Our country is being led by an extremely courageous man (PEOPLE, April 13). Our hearts went out to all the Reagans on that awful day. We now know they are bountiful in strength.
Like most Americans, I was shocked and angered at the attempted assassination of our President. But I was also shocked at reports that John Hinckley's parents had to have state troopers assigned to protect them from us. They are innocent of any crime, yet they will have to live with the shame of what their son tried to do. My heart goes out to them. We Americans should remember that any one of us could be in their place right now.
Deborah A. Warner
Colorado Springs, Colo.
Another shooting of a famous person. Gun control and gun-related murder statistics suddenly become front-page news. The gun-related murder of an "average" person will be reported as a column filler on page 20 next to store coupons. Why should anyone care? These are just statistics, accepted facts of life (and death) in America. But to those of us that have lost a loved one who didn't have a chance to duck, these statistics were once living, breathing people and they are now gone. God help those of you who will one day receive a phone call relating words such as "yes, dead," "murdered," "shot," "no apparent motive." It won't be too late to fight for national gun control legislation, but it will be too late to tell your slain "statistic" that you loved him.
Anita Blake Swansiger
Alexander Haig is fast becoming a stand-in for U.S. Presidents in crises: first for Richard Nixon, recently for Ronald Reagan. Instead of condemning him for the courage and leadership he displayed when he came forward to tell his fellow Americans that he was in charge, he should be praised. Haig's expression of reassurance was welcome and considerate.
Mary J. Prinz
Diet Guru Richard Simmons
I start each day with Richard and stretch my body with a smile. He's so compassionate and understanding; even hundreds of miles away and through the television I believe he cares. Richard makes me feel good about me and I love him for it. Twenty pounds lighter and still "Living-It!"
Hip, hip, hooray—thanks to Richard Simmons, my hips are going away!
The film Tess tears at the heart and shatters the emotions. Its impact is the result of Nastassia Kinski's solid and sensitive performance. Perhaps she owes a lot to those who have helped her, but we who have seen the movie owe a lot to her. All is not vanity in this case.
Masada's O'Toole & Strauss
Maybe Peter O'Toole wasn't visibly burned when he didn't receive the Oscar, but I can tell you I was! Some of the Oscars given out these days seem to me like choosing a glass of beer over the finest glass of wine. How can greats like O'Toole or Hepburn be seated next to some of these amateur jokers in today's crop?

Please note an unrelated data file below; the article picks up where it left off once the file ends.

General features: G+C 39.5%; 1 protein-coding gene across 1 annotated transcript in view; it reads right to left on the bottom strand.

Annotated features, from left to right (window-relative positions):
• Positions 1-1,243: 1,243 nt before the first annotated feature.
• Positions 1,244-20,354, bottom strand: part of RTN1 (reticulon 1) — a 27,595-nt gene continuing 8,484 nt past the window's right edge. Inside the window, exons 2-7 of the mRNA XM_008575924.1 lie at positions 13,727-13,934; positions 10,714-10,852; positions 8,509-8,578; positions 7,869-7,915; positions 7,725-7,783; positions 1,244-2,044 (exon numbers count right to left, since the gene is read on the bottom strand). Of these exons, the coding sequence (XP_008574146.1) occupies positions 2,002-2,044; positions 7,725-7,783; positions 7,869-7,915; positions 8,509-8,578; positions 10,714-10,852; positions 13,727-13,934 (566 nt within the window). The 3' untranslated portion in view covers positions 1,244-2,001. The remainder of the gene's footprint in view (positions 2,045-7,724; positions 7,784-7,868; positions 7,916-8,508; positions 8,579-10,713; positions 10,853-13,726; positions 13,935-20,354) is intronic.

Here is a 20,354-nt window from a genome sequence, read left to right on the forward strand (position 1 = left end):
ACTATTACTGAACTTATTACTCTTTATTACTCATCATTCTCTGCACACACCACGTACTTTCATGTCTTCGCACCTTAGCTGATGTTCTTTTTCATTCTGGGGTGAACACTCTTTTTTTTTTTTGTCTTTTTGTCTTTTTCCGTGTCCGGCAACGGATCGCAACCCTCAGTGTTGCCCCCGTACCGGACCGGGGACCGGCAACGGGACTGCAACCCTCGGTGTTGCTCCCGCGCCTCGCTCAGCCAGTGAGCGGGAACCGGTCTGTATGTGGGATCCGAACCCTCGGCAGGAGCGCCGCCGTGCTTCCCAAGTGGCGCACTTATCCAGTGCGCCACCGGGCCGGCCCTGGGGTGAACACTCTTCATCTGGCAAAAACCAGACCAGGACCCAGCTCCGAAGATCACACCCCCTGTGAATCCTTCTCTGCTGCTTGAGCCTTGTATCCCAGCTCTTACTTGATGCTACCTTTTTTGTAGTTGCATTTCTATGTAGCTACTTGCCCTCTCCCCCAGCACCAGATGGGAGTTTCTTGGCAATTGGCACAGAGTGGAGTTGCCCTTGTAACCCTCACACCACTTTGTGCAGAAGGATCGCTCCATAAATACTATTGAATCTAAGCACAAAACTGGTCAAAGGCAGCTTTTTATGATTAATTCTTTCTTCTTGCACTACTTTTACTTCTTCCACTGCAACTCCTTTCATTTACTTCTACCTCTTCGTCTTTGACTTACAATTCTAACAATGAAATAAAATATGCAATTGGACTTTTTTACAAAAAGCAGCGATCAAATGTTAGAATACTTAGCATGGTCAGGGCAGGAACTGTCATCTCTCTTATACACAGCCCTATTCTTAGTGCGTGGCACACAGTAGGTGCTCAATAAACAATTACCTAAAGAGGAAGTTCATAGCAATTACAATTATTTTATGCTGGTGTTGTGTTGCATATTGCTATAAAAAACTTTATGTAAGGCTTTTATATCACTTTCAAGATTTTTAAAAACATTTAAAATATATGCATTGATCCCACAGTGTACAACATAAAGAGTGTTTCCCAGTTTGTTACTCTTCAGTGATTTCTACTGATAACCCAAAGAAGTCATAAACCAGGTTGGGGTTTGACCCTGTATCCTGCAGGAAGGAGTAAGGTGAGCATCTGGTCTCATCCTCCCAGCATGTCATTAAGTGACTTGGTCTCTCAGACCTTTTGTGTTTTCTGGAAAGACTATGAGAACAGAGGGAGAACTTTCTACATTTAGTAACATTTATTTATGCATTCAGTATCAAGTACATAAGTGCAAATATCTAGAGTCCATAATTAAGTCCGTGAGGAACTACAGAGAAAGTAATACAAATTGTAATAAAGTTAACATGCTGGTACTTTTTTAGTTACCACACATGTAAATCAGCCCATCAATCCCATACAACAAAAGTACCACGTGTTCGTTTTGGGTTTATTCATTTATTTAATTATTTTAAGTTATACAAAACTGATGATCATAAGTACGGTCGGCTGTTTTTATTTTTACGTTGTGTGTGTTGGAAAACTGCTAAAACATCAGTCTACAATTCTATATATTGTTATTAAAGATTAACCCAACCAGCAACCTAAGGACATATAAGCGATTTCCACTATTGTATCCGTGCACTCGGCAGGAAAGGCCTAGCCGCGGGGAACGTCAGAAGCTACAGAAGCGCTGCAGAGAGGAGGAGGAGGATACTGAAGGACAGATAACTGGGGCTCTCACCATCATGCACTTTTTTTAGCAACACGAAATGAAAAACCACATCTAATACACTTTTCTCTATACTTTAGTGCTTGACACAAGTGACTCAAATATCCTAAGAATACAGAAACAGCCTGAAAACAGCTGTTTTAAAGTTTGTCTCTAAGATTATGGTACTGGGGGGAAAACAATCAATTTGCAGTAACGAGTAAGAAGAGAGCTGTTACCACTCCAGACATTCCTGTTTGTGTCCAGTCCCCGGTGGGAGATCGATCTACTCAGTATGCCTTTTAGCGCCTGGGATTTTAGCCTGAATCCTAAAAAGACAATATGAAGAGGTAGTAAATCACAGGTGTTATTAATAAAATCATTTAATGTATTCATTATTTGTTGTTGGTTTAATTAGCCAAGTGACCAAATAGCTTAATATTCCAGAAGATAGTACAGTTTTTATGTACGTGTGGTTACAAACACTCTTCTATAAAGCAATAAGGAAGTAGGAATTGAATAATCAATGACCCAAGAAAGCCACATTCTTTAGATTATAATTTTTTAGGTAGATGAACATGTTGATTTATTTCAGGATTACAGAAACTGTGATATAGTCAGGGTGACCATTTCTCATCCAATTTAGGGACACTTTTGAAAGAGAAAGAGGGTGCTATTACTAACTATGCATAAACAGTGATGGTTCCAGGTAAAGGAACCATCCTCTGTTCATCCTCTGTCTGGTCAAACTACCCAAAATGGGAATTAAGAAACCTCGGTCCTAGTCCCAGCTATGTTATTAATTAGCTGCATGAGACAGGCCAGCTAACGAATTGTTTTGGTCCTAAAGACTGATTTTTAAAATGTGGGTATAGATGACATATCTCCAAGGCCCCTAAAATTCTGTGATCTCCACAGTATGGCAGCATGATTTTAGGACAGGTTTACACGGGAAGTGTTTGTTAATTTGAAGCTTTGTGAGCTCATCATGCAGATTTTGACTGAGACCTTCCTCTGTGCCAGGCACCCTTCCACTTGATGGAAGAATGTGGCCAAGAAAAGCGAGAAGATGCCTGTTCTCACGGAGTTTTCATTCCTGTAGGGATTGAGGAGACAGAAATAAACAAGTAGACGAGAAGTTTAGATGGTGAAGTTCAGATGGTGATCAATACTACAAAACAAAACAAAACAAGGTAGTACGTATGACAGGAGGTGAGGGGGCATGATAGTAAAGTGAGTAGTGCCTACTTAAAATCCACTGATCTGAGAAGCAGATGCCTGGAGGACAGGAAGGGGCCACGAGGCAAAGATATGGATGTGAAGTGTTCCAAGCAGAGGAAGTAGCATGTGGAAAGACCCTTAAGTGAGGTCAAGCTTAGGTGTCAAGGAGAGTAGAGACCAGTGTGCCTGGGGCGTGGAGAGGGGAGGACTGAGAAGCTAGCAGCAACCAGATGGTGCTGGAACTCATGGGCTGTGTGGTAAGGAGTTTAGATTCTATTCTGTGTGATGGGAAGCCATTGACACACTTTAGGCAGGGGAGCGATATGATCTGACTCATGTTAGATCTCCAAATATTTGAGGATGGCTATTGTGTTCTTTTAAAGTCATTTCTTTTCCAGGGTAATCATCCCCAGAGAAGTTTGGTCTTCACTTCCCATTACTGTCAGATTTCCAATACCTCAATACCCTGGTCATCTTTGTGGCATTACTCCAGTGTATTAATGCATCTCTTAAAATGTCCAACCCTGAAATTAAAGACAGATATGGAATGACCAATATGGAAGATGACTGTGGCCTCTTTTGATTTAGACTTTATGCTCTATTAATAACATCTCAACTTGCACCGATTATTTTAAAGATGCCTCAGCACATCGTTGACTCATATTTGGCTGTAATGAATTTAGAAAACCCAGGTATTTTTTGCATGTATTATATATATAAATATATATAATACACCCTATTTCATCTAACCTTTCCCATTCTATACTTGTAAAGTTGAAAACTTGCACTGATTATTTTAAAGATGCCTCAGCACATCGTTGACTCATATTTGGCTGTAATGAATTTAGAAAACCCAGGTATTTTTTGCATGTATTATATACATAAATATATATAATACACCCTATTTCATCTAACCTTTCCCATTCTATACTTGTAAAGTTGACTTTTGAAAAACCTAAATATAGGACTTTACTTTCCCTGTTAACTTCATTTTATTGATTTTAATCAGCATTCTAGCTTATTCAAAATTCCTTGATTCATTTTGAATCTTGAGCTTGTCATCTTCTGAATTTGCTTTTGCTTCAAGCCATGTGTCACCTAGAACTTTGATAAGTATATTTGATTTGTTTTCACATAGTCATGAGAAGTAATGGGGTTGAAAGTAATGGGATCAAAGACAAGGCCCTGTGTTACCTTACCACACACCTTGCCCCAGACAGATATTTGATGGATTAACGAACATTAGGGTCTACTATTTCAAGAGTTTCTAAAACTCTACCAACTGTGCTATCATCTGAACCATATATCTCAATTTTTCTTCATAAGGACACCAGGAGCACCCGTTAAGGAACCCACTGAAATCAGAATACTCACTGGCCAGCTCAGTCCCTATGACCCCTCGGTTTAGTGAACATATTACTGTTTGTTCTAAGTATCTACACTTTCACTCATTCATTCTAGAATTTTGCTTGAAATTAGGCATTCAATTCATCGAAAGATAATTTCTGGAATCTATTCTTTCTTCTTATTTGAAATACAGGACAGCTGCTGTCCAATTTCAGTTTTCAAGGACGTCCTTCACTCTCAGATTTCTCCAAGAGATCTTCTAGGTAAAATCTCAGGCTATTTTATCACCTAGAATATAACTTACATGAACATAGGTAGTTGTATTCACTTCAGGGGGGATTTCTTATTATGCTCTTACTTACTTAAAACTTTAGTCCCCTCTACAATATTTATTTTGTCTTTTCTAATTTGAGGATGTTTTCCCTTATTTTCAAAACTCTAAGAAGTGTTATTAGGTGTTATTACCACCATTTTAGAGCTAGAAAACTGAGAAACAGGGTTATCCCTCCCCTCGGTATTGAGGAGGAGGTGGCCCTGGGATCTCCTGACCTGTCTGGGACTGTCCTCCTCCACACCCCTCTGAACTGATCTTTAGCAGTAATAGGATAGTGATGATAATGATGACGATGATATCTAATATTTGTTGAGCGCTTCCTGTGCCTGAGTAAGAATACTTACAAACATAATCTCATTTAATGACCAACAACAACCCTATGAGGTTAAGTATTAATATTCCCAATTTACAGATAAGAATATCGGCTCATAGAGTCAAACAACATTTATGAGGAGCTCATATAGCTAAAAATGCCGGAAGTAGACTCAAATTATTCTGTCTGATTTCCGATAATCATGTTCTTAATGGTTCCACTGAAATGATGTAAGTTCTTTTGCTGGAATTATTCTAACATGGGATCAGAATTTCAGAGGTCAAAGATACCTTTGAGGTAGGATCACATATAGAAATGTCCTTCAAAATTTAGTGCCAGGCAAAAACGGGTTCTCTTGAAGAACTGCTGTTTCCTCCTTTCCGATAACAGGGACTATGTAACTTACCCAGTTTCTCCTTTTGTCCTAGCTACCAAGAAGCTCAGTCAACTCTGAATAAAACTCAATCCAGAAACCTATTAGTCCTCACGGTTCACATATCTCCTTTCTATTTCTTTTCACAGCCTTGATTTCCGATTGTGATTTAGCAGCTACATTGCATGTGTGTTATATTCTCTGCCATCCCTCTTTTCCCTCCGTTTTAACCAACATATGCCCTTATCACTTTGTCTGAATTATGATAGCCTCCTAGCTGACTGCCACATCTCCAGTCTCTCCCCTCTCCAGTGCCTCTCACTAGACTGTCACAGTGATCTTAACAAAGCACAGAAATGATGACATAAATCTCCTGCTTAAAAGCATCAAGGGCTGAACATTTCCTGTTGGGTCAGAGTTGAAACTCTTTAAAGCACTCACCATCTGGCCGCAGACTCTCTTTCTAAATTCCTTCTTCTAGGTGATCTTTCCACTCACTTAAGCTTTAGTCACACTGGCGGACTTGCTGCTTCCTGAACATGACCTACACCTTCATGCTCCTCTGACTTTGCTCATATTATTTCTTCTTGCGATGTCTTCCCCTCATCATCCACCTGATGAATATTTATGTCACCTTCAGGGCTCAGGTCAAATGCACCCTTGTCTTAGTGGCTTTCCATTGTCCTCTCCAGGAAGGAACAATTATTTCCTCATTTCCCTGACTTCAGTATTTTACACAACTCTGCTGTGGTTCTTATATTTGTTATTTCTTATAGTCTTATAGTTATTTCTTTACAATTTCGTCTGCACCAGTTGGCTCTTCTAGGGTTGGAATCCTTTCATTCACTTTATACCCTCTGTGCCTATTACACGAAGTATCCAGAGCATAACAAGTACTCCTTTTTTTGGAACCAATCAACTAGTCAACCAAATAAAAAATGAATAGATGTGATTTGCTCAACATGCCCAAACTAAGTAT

Browns Mills, N.J.
I empathize with Peter Strauss' ambivalent feelings about changing male-female relationships. It was heartening to see someone verbalize the abyss of confusion into which many of our age have fallen. I am sure Mr. Strauss is even more perplexed now that his ex-fiancée Shana Hoffman has sued him for palimony. Ms. Hoffman apparently has no problems with changing male-female relationships. She has taken a modern approach: If things don't work out—sue!
My husband served 13 months in combat in Vietnam and is still suffering mentally and physically. He tried to get professional help but psychiatrists simply prescribed a succession of tranquilizers. I could not help him mentally, and, thinking that he did not really want the help that he so needed, I left him. On my return he promised me that he would seek help again. This time I accompanied him to the Veterans Hospital. In one door, checkup, prescription, goodbye, out the other door. I promised him then, after realizing that it was not his fault, that I would help him. So when he suffers from insomnia, I stay up with him. When he has nightmares, I comfort him. But when he comes home quiet and with a clouded face, I take my children and leave the house. Believe me, these men need help, and it's a shame that when they do reach out no one is there to receive them and guide them back to normal living.
Picks & Pans
Whoever reviewed Willie Nelson's new album Somewhere over the Rainbow doesn't know a hill of beans about good music. Willie could take White Christmas and put Bing's version to shame. His version of Mona Lisa is as full of emotion as Nat's. Please give the man a fighting chance.
Brian D. Bowman
I found your review of Elvis' Guitar Man very unfair. Yes, at times the Presley guitar was a mere prop, but on occasion Elvis would grab an electric guitar and prove he could rock with the best of them. After "the King" burst onto the scene, guitar sales increased dramatically and everyone wanted to be like Elvis. Great, talented people like John Lennon and Paul McCartney and Jim Page have said they were influenced by Elvis. For these reasons Elvis deserves to be called "the Guitar Man."
George O. Krenkel
On Newsstands Now
- Brad's Devotion: The Inside Story
- Oklahoma Tornado: Heroic Rescues
- Michael Douglas on Catherine's Health
Pick up your copy on newsstands
Click here for instant access to the Digital Magazine